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Trade department support for exporters in week-long event taking place next month
Relocating to a new country to start a business or get an exciting new role is an exhilarating process, but you need to make sure that you’re fully prepared.
Secretary of State for International Trade, Anne-Marie Trevelyan, welcomes overseas investors and delegates to the Global Investment Summit in London.
Guidance for UK businesses on rules for selling services to Croatia.
Iceland: providing services and travelling for business
Guidance for UK businesses on rules for selling services to Iceland.
The authoritative source for market regulations in Iceland is the Icelandic government. This guidance links to official sources in Iceland wherever possible.
Trade and services regulations in Iceland
If you are a UK business offering services in Iceland, you will need to follow Iceland’s regulations about:
- getting authorisations or licences to provide a service
- complying with specific local business regulations
- EEA nationality requirements which could prevent you from providing services in some sectors
The Iceland e-government portal for service providers can help you to:
- find out about providing services in Iceland
- understand local regulations
- complete any relevant administrative procedures online
Consider appointing an English-speaking lawyer in Iceland to help you comply with specific regulations.
To find out if EEA nationality requirements apply to you, contact the appropriate competent authority.
Ownership of companies registered in Iceland
If you have a UK business, you might face restrictions on your ability to own, manage or direct a company registered in Iceland or any other EEA country.
For information about setting up and running a business in Iceland, visit:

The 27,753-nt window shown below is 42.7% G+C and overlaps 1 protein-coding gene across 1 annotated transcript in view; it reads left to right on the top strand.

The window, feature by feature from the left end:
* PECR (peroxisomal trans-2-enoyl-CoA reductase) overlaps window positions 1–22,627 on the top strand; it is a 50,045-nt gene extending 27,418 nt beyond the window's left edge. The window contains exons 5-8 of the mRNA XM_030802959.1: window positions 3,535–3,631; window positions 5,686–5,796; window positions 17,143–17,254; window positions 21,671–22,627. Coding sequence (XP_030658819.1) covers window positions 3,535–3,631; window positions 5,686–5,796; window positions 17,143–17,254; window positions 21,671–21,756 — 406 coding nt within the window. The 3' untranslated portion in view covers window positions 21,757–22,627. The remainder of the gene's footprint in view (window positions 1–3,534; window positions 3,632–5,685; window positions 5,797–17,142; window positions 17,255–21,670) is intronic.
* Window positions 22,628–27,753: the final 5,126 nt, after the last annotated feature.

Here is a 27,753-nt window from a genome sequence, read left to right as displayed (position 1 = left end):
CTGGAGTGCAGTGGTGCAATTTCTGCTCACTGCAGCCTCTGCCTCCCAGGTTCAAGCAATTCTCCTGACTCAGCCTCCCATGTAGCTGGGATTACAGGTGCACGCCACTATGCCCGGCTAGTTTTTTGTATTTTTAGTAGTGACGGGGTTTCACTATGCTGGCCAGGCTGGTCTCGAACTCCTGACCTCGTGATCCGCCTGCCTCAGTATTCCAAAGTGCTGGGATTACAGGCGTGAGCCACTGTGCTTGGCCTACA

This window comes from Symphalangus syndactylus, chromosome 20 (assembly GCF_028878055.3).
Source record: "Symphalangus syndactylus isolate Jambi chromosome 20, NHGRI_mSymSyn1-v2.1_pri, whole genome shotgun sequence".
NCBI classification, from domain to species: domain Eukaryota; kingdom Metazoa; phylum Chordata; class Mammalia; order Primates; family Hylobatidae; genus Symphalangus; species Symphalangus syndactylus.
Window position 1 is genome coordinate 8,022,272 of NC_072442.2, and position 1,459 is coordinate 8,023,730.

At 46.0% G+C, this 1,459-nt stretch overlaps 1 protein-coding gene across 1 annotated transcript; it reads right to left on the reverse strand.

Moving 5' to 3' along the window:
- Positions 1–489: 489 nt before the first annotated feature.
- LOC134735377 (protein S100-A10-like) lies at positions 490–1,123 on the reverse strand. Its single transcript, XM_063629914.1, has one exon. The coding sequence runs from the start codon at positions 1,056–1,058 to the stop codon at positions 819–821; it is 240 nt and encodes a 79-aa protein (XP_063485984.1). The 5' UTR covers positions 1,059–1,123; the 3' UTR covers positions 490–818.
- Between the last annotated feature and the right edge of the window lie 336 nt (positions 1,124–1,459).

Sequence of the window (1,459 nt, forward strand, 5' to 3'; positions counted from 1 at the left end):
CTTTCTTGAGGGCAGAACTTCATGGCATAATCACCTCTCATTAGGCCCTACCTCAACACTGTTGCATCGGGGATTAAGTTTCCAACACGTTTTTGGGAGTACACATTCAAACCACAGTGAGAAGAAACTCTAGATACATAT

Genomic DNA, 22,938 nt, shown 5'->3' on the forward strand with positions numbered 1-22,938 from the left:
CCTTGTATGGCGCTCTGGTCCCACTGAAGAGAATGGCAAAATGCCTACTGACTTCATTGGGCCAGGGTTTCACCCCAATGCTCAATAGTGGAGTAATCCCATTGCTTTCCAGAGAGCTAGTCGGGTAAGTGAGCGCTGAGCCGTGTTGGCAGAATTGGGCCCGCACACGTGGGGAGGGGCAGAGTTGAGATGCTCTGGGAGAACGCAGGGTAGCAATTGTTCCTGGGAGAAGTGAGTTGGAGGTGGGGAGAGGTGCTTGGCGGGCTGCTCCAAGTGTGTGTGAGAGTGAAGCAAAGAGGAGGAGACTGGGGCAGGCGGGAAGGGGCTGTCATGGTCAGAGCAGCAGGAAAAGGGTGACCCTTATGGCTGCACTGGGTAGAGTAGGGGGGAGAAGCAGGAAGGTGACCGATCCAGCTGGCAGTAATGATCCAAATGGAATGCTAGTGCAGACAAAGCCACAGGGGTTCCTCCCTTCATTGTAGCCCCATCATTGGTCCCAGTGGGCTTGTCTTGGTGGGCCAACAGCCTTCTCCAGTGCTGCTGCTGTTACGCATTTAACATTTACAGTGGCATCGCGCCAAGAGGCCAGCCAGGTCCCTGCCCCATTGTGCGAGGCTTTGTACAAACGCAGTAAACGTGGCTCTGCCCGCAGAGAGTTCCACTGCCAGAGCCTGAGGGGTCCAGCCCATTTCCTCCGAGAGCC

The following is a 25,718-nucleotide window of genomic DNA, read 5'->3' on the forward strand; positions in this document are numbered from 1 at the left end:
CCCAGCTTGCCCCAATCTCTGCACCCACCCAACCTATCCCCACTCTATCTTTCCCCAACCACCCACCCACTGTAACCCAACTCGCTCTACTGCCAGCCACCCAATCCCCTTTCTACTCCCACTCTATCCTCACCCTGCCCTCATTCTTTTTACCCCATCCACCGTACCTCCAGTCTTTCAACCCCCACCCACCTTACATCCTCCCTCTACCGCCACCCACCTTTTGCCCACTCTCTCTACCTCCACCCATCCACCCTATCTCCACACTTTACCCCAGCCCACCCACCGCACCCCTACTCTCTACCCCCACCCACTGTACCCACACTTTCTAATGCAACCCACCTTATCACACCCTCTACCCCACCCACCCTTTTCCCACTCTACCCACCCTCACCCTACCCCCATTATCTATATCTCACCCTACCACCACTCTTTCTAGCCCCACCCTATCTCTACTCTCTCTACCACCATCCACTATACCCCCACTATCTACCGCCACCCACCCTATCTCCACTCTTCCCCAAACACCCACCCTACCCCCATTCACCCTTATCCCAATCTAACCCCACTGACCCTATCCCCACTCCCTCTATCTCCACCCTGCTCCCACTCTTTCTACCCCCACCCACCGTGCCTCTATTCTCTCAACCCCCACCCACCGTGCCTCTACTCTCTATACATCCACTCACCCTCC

- Invest in Iceland
- the Government of Iceland website
Ownership of legal firms in Iceland
If you are a UK legal professional who has investments in law firms in Iceland, contact the Icelandic Bar Association for information on the implications for your investment.
Business travel and entry requirements
UK business travellers and service providers may need a visa, work permit or other documentation.
Check our travel to Iceland for work guide for detailed information on:
- types of visa and work permit routes available
- exemptions that may apply to you or the activity you are planning to undertake
The Iceland Directorate of Immigration and Directorate of Labour have more information about:
- visas including intra-corporate transfers
- work and residence permits
- supporting documentation
- other conditions
Social security payments for employees
Find out if you need to pay National Insurance in the UKor social security contributions in Iceland.
Recognition of professional qualifications
If you need to secure the recognition of your professional qualification in Iceland, these sources can help you:
- ENIC/ NARIC Iceland, the information centre for the recognition of professional qualifications
The UK Centre for Professional Qualifications ( UKCPQ) provides practical assistance and advice to:
- professionals who qualified overseas and are interested in working in the UK
- UK professionals seeking to practise overseas
UK statutory auditors working in Iceland
For UK statutory auditors, the Audit Oversight Board Iceland (site in Icelandic) should be able to provide further information.
UK lawyers working in Iceland
If you’re a UK-qualified lawyer working in Iceland, under an Icelandic professional title or in the process of transferring into the profession by exit day, you can continue to practice in Iceland subject to local regulatory rules.
If you’re a UK-qualified lawyer working in Iceland, under a UK professional title, you are subject to the same rules as other third country (non- EU) lawyers in Iceland.
You should contact the local Bar association in the region in which you are working or the Icelandic Bar Association for specific advice.
Data transfer and GDPR
The EU formally adopted ‘adequacy decisions’ for the UK. ‘Adequacy decisions’ allow for the ongoing free flow of personal data from the EU/ EEA to the UK.
This was delivered through Article 45 of the GDPR and Article 36 of the Law Enforcement Directive.